On corn on the cob

It seems strange to me to have corn on the cob any time that it isn’t fresh and fairly local, although to be fair I can’t say for sure that modern freezing or supermarket transportation makes it taste awful, because I’ve almost never tried under those conditions. I indulge for a few weeks every summer, just like strawberries and asparagus.

When I was young, about half our vegetable garden space was corn. We used to peel it outside while the water was heating up. We used to leave on the stems as handles, and if a handle was too long to go in the pot some of us would cry, and the grownups would eat that one. We’d roll the cooked corn in butter or margarine on our plates and add salt and pepper. Whoever was missing his or her front teeth that summer would need to have the kernels scraped off, but that was a far inferior way to eat it. We also used to buy it from farms and roadside produce stands, and we learned never to open it until we were ready to eat it. One year when my mother was planning a big August party in Muskoka, she even found a farm source of corn outside Bracebridge.

My family of choice also loved fresh corn, but their customs included breaking off all the handles, and using little prongs stuck in the ends to hold it by. I eventually convinced them to leave the handles on one or two for me. Also, they believed that the polite way to put the butter on was to take a pat of butter on your fork and rub it back and forth over the corn.

Around here, if you say “corn”, people say “Ah, Taber corn” and smile. I’ve never been clear on whether corn from Taber is the best, or the first, or the most readily-available, or what. It seems to be sold from pickup trucks on the sides of highways, mostly. This weekend I was wondering about going to a 5km race at the Taber Cornfest, but I looked up how far away Taber is (6+ hours driving) and decided not. So instead I bought some Taber corn. I’d seen the vendor peeling back the edges of other cobs before sorting them into bags, but I asked her not to open mine and she didn’t question that.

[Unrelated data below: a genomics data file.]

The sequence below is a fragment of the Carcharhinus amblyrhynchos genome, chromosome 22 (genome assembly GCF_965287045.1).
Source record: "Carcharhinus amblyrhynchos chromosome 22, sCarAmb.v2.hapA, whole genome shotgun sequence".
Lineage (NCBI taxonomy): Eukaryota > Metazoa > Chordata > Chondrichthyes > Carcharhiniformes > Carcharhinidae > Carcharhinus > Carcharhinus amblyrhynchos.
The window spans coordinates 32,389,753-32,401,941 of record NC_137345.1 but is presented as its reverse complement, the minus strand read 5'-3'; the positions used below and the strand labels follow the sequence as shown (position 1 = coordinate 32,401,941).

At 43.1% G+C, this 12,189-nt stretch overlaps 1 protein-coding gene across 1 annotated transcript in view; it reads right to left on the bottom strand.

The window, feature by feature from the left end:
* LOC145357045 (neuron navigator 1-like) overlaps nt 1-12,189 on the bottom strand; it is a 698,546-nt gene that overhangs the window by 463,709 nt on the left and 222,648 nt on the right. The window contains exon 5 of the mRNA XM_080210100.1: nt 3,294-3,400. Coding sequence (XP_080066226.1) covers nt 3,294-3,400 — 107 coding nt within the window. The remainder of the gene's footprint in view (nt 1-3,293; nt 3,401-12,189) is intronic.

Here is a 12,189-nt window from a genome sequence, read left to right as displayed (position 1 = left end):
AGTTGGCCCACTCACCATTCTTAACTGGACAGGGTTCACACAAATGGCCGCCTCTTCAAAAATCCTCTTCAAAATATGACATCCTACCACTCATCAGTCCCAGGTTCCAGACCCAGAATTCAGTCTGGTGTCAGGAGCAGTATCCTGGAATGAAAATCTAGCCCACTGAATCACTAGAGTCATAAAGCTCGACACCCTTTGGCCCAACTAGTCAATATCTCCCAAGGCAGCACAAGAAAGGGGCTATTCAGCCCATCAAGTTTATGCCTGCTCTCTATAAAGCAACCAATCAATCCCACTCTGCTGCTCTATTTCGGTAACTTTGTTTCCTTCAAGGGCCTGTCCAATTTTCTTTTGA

The trailer I bought mine from had a certificate posted, saying that it was official Taber/Medicine Hat corn, so I guess it’s like terroir or appellation controlĂ©e. A CBC article says that some of the corn sold in Edmonton is counterfeit, so it’s important to look for the certificate, and that one distributor said that any being sold before last Tuesday was fake. Well, I’m pretty sure the stand I went to was there when I was driving back from last Sunday’s race, so maybe their certificate is a forgery. And it’s really good corn.

I still don’t know, though. Is sweetcorn for human consumption also produced closer to home? Is Taber corn the first, the best, the biggest crops, or what? On Facebook yesterday, you might have seen me wondering whether Taber corn was like Leamington tomatoes. Leamington ON is known for tomatoes. It’s the southernmost agricultural region in all of Canada (Point Pelee sticks out from Leamington into Lake Erie). As a teenager I worked on a fruit and vegetable farm in the Niagara region. We used to buy Leamington tomatoes at the wholesaler for about two or three weeks before our own came in. I didn’t have the impression that Leamington tomatoes were better than ours, just that Leamington tomatoes started earlier and were a major cash crop for that region, moreso than in Niagara. But of course I was incredibly biased towards local agriculture in those days, to the point of wildly resenting my parents for having bought a house in a surburban development that used to be fruit-growing land before the mid-1950s.

So tell me about Taber corn. Or about your memories of corn on the cob. I have a car for tomorrow; is there some special pick-up truck where you get your Taber corn?

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